Health IT

Things I learned at HIMSS17

There’s only so much HIMSS conference a publication like MedCity News can cover, so it’s impossible to know everything that has gone on here in Orlando, but let’s give it our best shot.


Another Healthcare Information and Management Systems Society (HIMSS) conference is almost in the books; the vendor show closed at 4 p.m. Eastern time Wednesday, but the programming runs through mid-afternoon Thursday. That’s fine, because there’s only so much HIMSSanity one can take.

And there’s only so much HIMSS conference a publication like MedCity News can cover, so it’s impossible to know everything that has gone on here in Orlando, Florida, this week. After all, more than 42,000 people had registered for HIMSS17 as of Wednesday morning, and there are something like 1,280 vendors here.

That means plenty has happened, not all of it newsworthy, and most of it is certainly not story-worthy, considering the small size of our staff.

But we can give you tidbits of news, which is helpful when a reporter’s brain is addled from four full days of HIMSSanity, including the preconference symposia on Sunday. (The HIMSSanity name comes from health IT industry veteran Larry Lin, who coined the term in 2012 when his sorta namesake Jeremy Lin was creating Linsanity on the basketball court.)

So here is some of what I learned at my 16th HIMSS conference:

IBM Watson Health has hit the top of the Gartner Hype Cycle. Just before the conference started, it came out that M.D. Anderson Cancer Center in Houston had frozen its implementation of Watson after spending at least $62.1 million on a collaboration since 2012.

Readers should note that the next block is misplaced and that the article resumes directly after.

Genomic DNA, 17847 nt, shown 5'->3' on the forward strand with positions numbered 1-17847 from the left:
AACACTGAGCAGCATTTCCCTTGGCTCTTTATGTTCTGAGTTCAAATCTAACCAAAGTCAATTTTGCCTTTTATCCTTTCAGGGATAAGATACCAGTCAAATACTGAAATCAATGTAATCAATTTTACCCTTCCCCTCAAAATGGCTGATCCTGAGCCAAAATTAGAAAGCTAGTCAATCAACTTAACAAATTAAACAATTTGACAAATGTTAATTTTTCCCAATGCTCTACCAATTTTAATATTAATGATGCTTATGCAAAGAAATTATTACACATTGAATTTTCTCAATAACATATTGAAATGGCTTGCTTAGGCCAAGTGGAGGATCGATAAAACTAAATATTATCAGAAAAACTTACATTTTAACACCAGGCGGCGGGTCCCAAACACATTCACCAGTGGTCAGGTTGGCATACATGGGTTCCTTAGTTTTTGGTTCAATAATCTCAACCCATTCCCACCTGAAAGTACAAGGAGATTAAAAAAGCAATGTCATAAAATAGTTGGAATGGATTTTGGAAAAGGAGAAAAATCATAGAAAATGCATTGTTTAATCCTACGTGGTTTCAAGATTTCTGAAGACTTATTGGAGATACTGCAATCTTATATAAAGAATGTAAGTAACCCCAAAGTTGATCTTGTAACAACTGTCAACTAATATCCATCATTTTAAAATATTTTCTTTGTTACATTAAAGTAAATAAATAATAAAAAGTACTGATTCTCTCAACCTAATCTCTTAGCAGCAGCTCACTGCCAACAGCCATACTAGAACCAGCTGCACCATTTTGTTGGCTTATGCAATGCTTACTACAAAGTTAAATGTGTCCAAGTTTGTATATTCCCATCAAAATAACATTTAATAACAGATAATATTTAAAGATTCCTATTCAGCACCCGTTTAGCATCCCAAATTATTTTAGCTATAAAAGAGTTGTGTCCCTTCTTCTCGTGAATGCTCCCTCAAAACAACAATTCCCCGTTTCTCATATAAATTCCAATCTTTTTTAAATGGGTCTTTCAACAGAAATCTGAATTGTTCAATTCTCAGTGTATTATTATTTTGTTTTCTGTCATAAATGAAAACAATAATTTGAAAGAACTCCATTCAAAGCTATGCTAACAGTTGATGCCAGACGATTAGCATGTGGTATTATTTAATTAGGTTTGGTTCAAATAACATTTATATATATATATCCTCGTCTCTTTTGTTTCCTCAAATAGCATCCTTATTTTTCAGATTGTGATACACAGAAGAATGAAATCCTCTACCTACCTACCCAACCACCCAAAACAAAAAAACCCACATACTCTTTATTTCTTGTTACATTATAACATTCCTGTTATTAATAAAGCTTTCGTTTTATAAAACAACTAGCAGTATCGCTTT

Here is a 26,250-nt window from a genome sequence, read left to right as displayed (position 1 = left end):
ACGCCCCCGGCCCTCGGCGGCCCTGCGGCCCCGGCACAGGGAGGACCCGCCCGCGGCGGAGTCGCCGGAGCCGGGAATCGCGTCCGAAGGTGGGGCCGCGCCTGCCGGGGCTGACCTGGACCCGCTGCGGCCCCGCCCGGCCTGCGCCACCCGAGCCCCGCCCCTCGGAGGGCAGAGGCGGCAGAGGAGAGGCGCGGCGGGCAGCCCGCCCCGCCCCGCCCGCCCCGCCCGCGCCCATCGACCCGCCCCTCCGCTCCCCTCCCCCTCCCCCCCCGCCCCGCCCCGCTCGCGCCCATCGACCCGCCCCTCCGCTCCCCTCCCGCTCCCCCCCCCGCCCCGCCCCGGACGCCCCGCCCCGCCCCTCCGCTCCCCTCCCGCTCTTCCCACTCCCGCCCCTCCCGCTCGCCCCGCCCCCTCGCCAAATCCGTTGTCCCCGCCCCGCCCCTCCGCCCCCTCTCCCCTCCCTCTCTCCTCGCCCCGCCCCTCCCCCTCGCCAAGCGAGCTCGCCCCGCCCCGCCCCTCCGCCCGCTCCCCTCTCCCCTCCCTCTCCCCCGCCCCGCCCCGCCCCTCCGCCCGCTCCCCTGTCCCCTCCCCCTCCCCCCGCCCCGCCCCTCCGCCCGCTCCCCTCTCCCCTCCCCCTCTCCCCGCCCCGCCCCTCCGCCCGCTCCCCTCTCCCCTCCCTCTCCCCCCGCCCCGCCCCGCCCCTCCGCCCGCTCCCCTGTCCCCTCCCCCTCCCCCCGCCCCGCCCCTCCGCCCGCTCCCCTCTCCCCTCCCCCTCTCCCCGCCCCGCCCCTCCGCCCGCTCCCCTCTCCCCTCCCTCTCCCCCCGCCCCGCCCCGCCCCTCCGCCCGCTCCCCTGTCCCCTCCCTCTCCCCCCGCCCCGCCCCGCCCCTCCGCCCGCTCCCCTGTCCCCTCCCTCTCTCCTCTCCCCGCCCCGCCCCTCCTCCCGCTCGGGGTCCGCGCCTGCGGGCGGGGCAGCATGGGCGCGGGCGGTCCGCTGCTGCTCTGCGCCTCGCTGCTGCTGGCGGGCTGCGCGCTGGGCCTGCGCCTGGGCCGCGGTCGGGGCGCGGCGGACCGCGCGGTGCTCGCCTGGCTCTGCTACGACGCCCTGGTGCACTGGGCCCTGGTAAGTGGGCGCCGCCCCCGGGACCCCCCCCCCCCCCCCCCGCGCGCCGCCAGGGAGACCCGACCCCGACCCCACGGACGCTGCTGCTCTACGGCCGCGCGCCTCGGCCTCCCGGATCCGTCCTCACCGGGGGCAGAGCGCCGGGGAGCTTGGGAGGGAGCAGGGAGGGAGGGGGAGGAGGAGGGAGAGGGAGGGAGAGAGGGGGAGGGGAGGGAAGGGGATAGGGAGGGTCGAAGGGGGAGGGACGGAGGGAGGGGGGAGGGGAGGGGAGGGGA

Yes, the split was at least partially due to a technicality: M.D. Anderson, which is part of the University of Texas system, didn’t properly follow Texas public contracting rules, according to a state audit. But there are other issues.

In an email sent Monday, an IBM spokeswoman said that news stories about the messy breakup “mischaracterized the purpose” of the Texas audit report and reflected more on “mismanagement” on the part of M.D. Anderson than any performance issues related to Watson.

It just so happened that IBM Chairman, President and CEO Ginni Rometty delivered the opening keynote at HIMSS17 Monday morning. She did not discuss M.D. Anderson, but she made of a point of addressing concerns, particularly from clinicians, that “augmented intelligence” like Watson threatens to replace highly trained healthcare professionals.

“We are here to augment what man does,” Rometty said. “This is not man vs. machine. This is man plus machine.”

She seemed somewhat defensive, and her words won’t do much to mollify groups like the American Medical Association, which usually is pretty defensive itself when it comes to protecting the authority of physicians.

Whatever the broader reaction to Rometty’s statement, it’s clear that the Watson hype has peaked and that we are headed toward the trough of disillusionment. Watson will sink or swim on its merits, not on buzz.